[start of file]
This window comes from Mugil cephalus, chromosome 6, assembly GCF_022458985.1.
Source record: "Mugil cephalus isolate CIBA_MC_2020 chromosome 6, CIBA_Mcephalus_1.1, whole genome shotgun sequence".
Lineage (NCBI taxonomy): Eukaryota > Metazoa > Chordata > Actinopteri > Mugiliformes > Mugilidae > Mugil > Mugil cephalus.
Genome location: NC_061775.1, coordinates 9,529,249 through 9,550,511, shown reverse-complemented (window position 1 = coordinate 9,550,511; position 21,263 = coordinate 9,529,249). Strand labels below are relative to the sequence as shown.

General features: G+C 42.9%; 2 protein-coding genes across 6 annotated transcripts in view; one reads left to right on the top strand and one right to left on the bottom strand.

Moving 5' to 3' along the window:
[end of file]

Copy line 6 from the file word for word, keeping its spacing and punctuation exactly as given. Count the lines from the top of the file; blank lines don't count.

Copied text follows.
Moving 5' to 3' along the window: